ONE
I was stressed the day we left for vacation. Had I packed everything we needed?

TWO
VRBO disappointed me. The condo was way smaller than it looked online. I didn’t realize there was only one window that looked out into a parking lot and no ocean breeze because it was on the wrong side of the building.

THREE
After three days, I relaxed. We aren’t moving into the condo for good. It’s only a week and we can make the best of it. With my glass half full, I can say it’s clean, comfortable and we love the location a block from the beach.

 

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The marina in Santa Barbara.

FOUR
We are outside every day enjoying the fresh air. It’s such a big deal to be out of the AC of home where it’s 115 degrees and more.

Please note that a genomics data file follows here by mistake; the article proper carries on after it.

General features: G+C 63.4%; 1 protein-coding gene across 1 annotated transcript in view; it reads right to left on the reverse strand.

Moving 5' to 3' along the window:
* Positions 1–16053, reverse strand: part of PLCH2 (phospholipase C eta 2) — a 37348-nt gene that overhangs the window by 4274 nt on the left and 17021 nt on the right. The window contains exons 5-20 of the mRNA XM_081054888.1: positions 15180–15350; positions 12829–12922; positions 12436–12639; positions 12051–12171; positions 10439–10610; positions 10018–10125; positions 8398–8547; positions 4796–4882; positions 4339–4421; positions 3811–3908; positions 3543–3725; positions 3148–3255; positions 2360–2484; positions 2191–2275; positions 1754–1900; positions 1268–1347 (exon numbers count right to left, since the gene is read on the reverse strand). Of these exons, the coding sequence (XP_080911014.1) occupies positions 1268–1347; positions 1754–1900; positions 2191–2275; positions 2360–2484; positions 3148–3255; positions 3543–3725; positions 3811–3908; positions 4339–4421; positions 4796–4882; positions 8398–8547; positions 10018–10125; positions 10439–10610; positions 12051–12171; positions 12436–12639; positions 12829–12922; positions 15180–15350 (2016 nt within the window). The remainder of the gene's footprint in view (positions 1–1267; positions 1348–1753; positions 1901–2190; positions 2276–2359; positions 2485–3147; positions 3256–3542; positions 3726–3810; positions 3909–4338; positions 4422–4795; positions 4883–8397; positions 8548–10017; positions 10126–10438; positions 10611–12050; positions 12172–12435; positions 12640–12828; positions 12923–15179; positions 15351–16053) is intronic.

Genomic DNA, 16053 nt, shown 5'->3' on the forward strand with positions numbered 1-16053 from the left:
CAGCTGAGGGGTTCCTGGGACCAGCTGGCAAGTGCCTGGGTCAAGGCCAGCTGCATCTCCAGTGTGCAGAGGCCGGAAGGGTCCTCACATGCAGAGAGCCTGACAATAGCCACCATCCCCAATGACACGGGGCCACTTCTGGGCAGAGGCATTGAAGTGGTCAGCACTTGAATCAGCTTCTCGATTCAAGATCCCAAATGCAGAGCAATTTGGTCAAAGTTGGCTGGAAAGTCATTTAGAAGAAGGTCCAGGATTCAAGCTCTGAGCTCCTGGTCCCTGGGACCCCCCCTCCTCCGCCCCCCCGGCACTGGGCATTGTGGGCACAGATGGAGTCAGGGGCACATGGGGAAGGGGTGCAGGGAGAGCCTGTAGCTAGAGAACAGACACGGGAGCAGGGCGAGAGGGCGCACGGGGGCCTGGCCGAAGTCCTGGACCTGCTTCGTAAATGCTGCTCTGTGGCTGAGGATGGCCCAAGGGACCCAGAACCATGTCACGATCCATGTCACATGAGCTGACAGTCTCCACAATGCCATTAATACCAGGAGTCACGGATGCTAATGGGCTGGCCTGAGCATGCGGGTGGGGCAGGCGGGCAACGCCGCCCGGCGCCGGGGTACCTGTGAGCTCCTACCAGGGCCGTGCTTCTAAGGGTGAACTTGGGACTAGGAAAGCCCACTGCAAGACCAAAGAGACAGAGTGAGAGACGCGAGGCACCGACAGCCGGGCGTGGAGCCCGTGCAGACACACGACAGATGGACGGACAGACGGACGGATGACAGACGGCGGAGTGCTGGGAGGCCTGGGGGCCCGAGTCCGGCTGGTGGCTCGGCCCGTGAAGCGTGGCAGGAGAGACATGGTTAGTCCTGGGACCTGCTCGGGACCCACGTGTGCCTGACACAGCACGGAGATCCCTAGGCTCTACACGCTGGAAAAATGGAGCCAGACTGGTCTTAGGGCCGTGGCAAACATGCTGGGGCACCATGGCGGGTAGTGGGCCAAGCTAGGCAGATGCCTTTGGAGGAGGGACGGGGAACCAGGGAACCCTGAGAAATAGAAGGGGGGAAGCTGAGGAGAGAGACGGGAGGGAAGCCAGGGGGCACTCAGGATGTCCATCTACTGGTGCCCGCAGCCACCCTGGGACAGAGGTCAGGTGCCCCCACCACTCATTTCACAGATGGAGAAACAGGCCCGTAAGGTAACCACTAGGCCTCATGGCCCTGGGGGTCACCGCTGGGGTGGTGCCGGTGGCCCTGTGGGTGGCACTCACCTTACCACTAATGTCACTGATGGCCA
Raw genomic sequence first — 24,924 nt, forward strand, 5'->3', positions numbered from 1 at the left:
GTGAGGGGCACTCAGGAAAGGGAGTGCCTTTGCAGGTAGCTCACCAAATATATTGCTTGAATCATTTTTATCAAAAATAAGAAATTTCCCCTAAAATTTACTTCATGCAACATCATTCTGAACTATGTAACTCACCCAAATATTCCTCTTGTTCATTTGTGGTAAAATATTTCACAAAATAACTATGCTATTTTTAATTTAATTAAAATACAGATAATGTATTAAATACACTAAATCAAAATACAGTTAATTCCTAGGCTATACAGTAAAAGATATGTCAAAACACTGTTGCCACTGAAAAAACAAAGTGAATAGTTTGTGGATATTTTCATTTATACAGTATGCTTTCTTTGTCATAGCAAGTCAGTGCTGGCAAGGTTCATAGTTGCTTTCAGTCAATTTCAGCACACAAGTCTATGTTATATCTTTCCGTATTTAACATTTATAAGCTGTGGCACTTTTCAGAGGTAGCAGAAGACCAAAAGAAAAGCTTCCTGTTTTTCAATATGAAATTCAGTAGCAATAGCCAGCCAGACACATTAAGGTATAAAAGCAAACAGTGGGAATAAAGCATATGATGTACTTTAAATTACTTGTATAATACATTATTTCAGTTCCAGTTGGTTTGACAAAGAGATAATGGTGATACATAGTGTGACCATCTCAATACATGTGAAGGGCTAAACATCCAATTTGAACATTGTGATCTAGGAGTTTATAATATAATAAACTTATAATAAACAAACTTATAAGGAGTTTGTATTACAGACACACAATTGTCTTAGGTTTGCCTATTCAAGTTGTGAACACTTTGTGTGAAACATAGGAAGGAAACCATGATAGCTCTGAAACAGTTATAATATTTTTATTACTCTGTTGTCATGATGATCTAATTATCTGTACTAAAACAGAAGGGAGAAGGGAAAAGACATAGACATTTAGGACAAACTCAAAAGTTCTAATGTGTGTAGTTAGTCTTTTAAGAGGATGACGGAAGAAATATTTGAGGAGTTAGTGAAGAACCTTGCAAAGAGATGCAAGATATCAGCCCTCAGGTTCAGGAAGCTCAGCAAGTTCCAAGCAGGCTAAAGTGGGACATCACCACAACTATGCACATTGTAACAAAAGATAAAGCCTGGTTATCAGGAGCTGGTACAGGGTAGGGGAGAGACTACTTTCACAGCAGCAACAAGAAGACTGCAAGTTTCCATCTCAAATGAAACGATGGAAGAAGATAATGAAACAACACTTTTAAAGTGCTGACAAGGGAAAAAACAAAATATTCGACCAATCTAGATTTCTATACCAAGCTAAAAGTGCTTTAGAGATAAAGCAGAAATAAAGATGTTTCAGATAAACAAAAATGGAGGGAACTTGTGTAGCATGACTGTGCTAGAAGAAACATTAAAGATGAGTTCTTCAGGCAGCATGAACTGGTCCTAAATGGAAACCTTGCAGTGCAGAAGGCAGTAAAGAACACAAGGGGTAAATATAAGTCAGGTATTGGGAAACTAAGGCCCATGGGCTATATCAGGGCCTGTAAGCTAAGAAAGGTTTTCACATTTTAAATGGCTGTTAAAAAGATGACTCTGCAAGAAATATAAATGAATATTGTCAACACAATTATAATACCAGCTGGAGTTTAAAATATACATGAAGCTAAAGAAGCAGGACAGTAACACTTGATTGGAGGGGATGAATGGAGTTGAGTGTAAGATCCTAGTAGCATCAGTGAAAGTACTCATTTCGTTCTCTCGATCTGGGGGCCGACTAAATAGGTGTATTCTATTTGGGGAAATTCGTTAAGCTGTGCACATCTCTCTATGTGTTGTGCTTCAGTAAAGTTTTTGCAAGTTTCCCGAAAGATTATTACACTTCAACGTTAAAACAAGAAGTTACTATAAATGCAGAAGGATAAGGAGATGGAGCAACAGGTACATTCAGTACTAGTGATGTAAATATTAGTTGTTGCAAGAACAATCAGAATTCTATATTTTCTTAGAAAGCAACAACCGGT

FIVE
Sailing was exhilarating, breathtaking and yes—filled with fresh air.

 

 

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Sailing.

SIX
We love Carpinteria because of friends. Dinners al fresco, walks along the beach at sunset, and swimming are all better with friends. We’re fortunate to have best friends who love to entertain and cook for us. We’re even more fortunate they didn’t get tired of us after a week.

SEVEN
Morning beach walks are the best. They’re better than my walk around the neighborhood and park at home. Waffles the pug loved his beach time and playing with new friends.

EIGHT
I loved having my daughter join us for vacation. I hope it’s a tradition she continues for years to come.

NINE
Swimming helped me relax. After swimming masters with my friend and her daughter as a coach, I felt good for the rest of the day.

TEN
Why don’t we live in Carpinteria? Why was our vacation so short?

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My daughter lap swimming.

To Swim or Not to Swim: Reflections on a Summer Beach Vacation

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I’m a much better vacationer today than I was in my 20s. I’ve learned how to relax.